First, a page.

Jobs number shows America First trumps China tariff fears

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The 312,000 new jobs reported for December is a huge green flag for the Trump administration.

To reach that level — almost double the Wall Street estimates — this late in the economic cycle is off the charts. Firms added 2.64 million employees in 2018 with wages climbing 3.2% for the year.

Fed chair Jay Powell blinked yesterday in a speech in Atlanta by making a more dovish statement on 2019 rate rise. As well he should. Powell should take a look at the carnage his December rate rise caused in the stock market.

His talking about the hike in the fall and his press conference comments after the rise took markets took the Dow Jones index the woodshed during the last quarter of 2018.

I have often said that Powell is tilting to windmills searching for inflation in this economy, which at 1.8% is below the Fed’s 2% target. He has pricked the asset bubble of stocks to take away the middle class wealth effect and also hurt them with cheapening home values as mortgage rates rise.

The Fed needs to understand that most of the wage increases in 2018 — while healthy — are more a mechanism of raising minimum wage in many states than overall salary increases for the US workers.

So the inflationary value of the 3.2% is muted at best due to the expendable income these households have.

While the naysayers on Wall Street are still predicting an economic slowdown here in 2019 due to tariff tiffs, Trump’s nationalistic agenda of bringing jobs back to the US is resonating with US companies.

Certainly the employment gains are testament that US companies don’t see China and a trade war as a detriment, in fact it may be creating a boost as more manufacturing jobs are being created here.

I’m sure Powell took notice of the stock market’s explosion higher on his more dovish stance. The 747-point rise erased all of the bad Apple news on Thursday and perhaps set up a new takeoff for shares to soar.

Listen we need to go back to the days when three percent of the US population knew who the Fed chairman was and take ego and hubris out of the monetary equation.

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US market’s Chinese take out fueled by globalists

US stock futures are suffering a continuing hangover after Monday’s 265 Dow point rise. Dow futures are looking at a 300-point decline at the open.

Pundits cite China’s slowing economy. How can these analysts not understand that China’s economy is slowing because of the Trump’s Administration’s tough stance on trade.

The Chinese have for decades relied on such favorable pricing on goods sold in the US there was never a reason to employ proper business processes. Merely loading a ship with iPhones or steel guaranteed big profits. This is the new normal when it comes to Chinese economic growth.

So the tariff crackdown to level the trade playing field will have to run through a few quarters to get year-over-year numbers showing slowing growth to get Wall Street’s attention. The Street is not looking at US firms, which are benefiting from the more balanced trade situation.

The globalists are also playing up a slowing China as being catastrophic for the US economy to get Trump to back off from punishing their investments in Chinese firms.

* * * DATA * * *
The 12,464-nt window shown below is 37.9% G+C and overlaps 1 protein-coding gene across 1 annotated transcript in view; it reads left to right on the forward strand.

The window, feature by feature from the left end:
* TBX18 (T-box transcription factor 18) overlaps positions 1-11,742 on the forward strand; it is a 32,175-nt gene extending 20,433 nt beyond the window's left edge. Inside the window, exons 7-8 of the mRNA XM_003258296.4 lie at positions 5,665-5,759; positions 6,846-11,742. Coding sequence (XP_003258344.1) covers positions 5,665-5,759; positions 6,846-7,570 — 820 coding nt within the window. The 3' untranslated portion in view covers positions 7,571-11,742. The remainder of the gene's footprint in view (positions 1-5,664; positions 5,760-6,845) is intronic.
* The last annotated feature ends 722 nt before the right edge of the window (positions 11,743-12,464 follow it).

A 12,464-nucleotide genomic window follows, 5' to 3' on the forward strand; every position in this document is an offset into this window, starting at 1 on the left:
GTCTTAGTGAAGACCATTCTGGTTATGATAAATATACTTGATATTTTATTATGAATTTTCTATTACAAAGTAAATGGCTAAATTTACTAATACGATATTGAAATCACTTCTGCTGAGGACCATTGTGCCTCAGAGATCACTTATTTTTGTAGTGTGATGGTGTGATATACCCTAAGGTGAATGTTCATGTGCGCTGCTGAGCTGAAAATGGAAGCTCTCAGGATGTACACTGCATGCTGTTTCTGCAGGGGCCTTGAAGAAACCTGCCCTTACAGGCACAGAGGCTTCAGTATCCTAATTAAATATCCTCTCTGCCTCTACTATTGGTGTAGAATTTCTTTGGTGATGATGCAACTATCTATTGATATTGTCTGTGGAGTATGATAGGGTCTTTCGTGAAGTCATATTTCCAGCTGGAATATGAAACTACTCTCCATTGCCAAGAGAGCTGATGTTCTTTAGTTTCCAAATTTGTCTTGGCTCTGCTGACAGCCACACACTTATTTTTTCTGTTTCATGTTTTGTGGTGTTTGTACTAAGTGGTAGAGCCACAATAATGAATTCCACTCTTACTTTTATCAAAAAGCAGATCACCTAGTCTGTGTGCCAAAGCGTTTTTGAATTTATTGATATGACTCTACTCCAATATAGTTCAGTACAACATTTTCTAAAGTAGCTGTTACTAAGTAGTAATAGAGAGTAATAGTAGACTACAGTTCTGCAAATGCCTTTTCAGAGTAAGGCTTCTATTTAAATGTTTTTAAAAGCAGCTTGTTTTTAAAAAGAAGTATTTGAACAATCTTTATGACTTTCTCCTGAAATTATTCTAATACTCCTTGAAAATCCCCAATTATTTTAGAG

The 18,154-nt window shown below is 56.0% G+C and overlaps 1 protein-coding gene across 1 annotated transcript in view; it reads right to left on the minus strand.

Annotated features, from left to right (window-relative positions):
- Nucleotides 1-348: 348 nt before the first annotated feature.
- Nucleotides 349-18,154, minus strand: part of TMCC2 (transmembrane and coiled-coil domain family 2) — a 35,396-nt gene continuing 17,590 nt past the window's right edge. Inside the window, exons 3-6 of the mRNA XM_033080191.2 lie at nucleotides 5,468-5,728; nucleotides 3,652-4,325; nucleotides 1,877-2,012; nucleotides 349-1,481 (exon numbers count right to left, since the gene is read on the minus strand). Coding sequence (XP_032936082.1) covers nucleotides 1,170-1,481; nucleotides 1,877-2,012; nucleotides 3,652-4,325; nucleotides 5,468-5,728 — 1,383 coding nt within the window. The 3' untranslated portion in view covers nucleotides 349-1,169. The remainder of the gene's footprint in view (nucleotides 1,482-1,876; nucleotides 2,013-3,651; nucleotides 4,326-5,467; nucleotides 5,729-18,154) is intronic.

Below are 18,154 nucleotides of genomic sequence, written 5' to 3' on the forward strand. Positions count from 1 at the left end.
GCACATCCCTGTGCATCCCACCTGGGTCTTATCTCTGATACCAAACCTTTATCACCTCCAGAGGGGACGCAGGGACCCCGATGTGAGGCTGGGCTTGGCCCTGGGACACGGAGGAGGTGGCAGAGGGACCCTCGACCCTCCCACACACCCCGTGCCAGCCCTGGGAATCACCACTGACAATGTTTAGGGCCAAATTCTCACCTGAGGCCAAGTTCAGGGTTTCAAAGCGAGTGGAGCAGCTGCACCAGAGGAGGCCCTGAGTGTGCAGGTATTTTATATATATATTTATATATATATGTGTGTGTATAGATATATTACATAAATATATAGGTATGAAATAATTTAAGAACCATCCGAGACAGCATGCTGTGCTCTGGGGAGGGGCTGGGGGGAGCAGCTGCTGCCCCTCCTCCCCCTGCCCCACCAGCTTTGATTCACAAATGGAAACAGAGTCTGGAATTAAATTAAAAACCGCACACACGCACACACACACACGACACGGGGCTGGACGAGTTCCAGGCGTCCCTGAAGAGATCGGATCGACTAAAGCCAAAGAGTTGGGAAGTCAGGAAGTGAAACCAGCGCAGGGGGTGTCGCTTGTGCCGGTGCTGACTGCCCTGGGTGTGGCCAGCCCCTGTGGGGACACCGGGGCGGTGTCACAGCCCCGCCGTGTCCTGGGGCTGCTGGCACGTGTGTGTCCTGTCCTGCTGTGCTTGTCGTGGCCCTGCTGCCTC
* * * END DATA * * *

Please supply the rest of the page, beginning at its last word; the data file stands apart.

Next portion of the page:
Playing hardball with China on trade, on stealing technology, on Taiwan are all good tactics to benefit US firms and Americans in general. Don’t tell me China’s economy is more important than the US for world economic growth.

The US drives the world economy and the sooner Wall Street eschews the globalist’s sky is falling narrative, the better for all Americans and US stocks.

Connecting the dots on global arrests

The global arrests of seemingly disparate individuals and international probes of banking corporations have been adding up over the last two weeks to show a more common thread.

Deutsche Bank and Danske Bank have been at the center of these financial probes with investigators seizing hordes of documents.

A global money laundering operation appears to be investigators’ focus. Illegal dealing with Iran and Russia outfits — despite sanctions existing to bar the banks from doing business with these rogue actors — is the initial reason for these probes.

Now it appears the individuals on the other side of the dealings are very well-known American and European billionaires working at the urging of once powerful political leaders from the EU and US.

We will have to wait until Dec. 13 for US Attorney John Huber’s congressional update of his Clinton Foundation investigation. His testimony was pushed back due to the funeral of ex-president George HW Bush.

On Wednesday Sabrina Meng, CFO and daughter of the founder of Huawei, the Chinese telecommunications giant, was arrested in Vancouver at the urging of the US Justice Department. The feds allege Huawei was dealing with Iran violating the sanctions.

That’s the initial charges, but it probably goes much deeper.

We also have Saudi leader Prince Mohammed bin Salman’s troubles appear to be wrapped up in this global financial upheaval. Whether he gave the order to kill Jamal Khashoggi as the initial charges have been made, will probably never be prosecuted and if charged will not be prosecuted.

Look at the fear and loathing in the stock market. The Dow plunges 800 points on Tuesday and appears to be looking at shedding another 500 points on Thursday’s open.

I am not buying the China tariff war as the culprit for this sell off. It appears that large selling by institutional investors, which cater to moneyed individuals. There appears to be a great need to be liquid at this time. The economic numbers being put out by the feds do not warrant a fear or panic in the market.

With great change, comes some pain and we may be at the beginning of something huge about to break.